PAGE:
Paris: The Cortazar Route, pt. 3

Café Old Navy

Address: 150 Boulevard Saint-Germain, 75006

“Somebody told me in Paris that he used to write in the Old Navy Café, in the Saint Germain boulevard, and there I waited for him for a few weeks until I saw him enter like a hallucination. He was the tallest man imaginable, with the face of a naughty child inside an endless black coat that looked like a widow’s cassock; his eyes were very separated, like those of a young bull, and so oblique and transparent, that they could have well been the eyes of the devil himself, had they not been under the heel of the heart. […] I saw him write for more than an hour. He never paused to think, and he didn’t drink anything except for half a glass of mineral water. He wrote until it was dark outside, and he put the pen on his pocket, and he left with the notebook under his arm, like the tallest and thinnest scholar in the world.”

Gabriel García Márquez

When I read Clases de Literatura (Literature Classes), I realized that Julio Cortázar was a modest man. He didn’t boast on his wisdom, nor he pretended to be an intellectual. He would often say that he wasn’t a professional writer and that he didn’t really know why he wrote anything. He once apologized for putting his name next to García Márquez in an example, while teaching literature in Berkeley. That same García Márquez that had waited for him for weeks inside a small coffee shop in Paris.

Ana Pau commented that, when I first told her about a café Julio used to visit, she thought we’d go to a fancy place. After all, Cortázar was an internationally renowned author. She never expected to find a small, classic Parisian coffee shop, that happened to reflect perfectly the Argentinian’s character. It’s not a pompous place, and there’s nothing spectacular about it. It’s simply a nice café where the coffee is good and the young people confuse the name with the American clothing store.

La Hune Book Store

Address: 170 Boulevard Saint-Germain, 75006

“Yesterday I was at the Hune looking at books, and naturally I regretted not having enough money to buy an armful of things.”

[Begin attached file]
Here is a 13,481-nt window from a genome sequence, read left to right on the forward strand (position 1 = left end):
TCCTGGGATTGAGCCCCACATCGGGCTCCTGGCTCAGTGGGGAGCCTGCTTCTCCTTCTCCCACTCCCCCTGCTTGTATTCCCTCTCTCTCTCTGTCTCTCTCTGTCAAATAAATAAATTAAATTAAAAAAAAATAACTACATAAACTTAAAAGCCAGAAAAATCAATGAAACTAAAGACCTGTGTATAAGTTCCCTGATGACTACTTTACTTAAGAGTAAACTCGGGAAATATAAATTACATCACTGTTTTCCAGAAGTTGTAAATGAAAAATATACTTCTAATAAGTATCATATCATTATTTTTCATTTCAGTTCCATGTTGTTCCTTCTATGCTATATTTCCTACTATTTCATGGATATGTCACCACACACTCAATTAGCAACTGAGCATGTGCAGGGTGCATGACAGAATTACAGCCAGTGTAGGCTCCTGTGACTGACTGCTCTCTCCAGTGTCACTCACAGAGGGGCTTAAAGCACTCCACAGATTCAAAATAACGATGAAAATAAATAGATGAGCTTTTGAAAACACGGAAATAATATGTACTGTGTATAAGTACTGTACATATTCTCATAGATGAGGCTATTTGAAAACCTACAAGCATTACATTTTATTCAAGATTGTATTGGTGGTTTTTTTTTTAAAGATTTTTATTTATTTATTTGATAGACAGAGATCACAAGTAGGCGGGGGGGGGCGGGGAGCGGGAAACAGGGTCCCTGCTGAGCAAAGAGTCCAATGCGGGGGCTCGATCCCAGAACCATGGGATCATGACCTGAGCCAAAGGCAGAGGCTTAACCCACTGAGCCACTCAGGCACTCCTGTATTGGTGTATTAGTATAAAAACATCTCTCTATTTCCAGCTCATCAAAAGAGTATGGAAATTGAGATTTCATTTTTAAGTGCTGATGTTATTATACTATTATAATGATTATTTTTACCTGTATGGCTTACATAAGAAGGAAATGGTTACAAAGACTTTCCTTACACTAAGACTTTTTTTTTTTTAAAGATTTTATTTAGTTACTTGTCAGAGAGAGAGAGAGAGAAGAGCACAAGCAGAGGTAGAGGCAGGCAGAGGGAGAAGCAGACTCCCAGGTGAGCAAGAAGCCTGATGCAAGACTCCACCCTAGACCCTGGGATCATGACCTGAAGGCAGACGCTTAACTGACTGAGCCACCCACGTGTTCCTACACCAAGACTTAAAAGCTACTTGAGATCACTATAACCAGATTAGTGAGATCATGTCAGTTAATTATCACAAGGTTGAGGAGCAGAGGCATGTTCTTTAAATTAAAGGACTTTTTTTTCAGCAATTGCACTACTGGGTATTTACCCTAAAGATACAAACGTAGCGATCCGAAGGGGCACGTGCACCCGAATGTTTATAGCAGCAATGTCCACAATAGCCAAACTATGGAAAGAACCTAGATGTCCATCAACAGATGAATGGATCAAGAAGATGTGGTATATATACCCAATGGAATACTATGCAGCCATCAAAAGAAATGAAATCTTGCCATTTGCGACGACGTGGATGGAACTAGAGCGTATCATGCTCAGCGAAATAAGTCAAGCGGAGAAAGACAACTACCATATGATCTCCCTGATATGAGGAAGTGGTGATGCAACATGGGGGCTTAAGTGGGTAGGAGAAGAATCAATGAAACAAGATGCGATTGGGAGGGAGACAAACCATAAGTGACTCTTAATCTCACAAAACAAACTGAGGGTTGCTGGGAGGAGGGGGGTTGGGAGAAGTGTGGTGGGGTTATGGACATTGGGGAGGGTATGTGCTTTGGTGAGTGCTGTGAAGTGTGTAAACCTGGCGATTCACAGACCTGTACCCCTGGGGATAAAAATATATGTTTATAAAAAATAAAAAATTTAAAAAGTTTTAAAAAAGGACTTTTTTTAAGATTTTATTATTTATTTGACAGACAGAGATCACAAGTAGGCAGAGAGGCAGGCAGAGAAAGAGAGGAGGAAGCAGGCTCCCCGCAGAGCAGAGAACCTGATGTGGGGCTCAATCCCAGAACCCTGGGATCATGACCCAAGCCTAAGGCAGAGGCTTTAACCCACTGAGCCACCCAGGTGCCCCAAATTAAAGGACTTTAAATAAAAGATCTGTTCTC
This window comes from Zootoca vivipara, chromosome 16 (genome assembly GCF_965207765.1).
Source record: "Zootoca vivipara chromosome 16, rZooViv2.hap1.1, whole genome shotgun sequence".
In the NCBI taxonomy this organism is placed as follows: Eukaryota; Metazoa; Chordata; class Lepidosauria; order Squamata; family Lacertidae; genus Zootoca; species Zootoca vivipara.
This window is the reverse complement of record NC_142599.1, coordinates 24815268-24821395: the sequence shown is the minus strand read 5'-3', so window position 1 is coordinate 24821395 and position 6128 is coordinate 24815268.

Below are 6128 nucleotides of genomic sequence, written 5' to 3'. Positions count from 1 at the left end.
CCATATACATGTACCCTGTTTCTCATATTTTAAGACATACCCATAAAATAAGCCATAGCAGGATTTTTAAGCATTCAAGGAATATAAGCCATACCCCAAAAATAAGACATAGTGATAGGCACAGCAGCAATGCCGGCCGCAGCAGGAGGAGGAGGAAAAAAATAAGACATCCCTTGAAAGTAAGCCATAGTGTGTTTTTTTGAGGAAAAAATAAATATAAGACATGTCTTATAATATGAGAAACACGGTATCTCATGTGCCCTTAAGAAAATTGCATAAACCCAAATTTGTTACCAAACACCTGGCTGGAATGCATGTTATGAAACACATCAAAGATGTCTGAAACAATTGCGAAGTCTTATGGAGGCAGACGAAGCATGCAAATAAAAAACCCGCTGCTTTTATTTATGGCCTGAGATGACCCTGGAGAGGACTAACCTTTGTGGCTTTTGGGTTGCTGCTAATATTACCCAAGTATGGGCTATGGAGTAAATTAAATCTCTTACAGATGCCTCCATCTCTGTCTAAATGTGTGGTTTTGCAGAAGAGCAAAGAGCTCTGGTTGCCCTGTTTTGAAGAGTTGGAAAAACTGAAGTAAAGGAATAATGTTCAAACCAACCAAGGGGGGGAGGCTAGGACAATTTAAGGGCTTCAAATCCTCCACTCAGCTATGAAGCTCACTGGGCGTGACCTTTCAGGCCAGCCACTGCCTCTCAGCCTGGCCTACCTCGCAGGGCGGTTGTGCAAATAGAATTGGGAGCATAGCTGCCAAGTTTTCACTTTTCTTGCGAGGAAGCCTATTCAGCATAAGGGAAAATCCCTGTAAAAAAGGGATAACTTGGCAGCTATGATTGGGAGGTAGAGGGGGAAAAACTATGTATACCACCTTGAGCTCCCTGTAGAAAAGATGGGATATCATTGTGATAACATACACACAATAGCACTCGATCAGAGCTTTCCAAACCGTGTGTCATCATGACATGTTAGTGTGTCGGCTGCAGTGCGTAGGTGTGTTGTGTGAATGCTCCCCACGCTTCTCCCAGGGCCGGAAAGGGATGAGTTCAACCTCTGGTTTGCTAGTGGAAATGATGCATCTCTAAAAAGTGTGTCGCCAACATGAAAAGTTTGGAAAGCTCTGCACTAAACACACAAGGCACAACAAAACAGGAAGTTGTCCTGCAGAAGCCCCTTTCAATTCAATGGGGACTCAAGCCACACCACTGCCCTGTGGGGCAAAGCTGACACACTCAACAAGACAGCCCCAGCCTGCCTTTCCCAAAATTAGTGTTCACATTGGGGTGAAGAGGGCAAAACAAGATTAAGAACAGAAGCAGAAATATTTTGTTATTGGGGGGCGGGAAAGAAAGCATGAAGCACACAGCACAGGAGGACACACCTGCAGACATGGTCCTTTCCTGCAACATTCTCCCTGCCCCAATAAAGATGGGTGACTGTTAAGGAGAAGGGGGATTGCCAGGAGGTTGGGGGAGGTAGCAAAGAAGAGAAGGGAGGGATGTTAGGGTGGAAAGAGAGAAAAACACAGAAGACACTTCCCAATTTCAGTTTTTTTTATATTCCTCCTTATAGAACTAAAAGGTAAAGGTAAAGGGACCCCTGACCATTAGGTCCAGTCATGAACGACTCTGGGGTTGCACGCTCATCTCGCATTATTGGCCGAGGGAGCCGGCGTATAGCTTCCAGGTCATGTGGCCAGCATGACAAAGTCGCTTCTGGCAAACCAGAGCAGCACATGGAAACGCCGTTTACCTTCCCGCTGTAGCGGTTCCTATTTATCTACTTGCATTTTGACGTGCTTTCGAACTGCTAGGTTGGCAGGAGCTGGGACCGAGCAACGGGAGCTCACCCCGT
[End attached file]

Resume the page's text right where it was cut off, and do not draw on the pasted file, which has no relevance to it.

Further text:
Julio in a letter to Maria Rocchi de Jonquières.

This book store is small, but full of books that go from the floor to the ceiling. I only needed to step inside to feel that warm atmosphere that only books give you. Everything changes when you’re completely surrounded by books: the smell, the room temperature, the feeling of being comfortable.

His works were few, and they were at the lowest part of a bookshelf at the end of the room. Very well hidden, if you ask me. I thought it was a pity that his books had so little attention in a book store he had loved so much, but then I remembered: it is Julio Cortázar. If he were here, he probably wouldn’t mind at all. Instead, he would be very busy thinking about the books he’d want to buy.

I could only purchase this edition of The Pursuer because, almost like Julio, I didn’t have enough money to buy everything I wanted. I say almost because the other thing I was lacking was the language. My French is still too basic.

Les Deux Magots

Address: 6 Place Saint Germain des Prés.

Here’s where we deviate from the original route to talk about a place that’s also important when talking about international literature.

Back in the 1800, les Deux Magots was a store that eventually became a café. The original name was Les Deux Magots de la Chine (“The two stocky figurines of China”), Magot means “stocky figurine from the Far East”, and there are two little Chinese statues inside that honor the original place.

This café was the rendezvous point for many intellectuals during one of the best times of Paris. Some famous clients include James Joyce, Ernest Hemingway, Pablo Picasso, Albert Camus, Simon de Beauvoir and Jean-Paul Sartre.

Arsenal Library

Address: 1 Rue Sully, 75004

“It has been told by Aurora Bernárdez, his widow and heiress: during one of the last days of his life, he decided that the last place he wanted to visit again was a building where he had been very happy more than thirty years before. A friend drove them there. Cortázar could not climb up the stairs. She did. Julio – she told him afterwards – everything is still the same.”

Prologue to Cuentos inolvidables según Cortázar (Unforgettable Stories according to Cortázar), by Carles Álvarez Garriga. My translation.

I went to see the library the last day before we returned to Germany. It was one of the most fun days of the whole trip. It was a Sunday and everything closed early, so I had to finish the route by taking the subway and running everywhere. I would have loved to climb up those stairs and see that place where he’d been a happy young man, but I didn’t have much time to see the other places, so I just took the pictures and ran to the other side of the Seine for the next stop.

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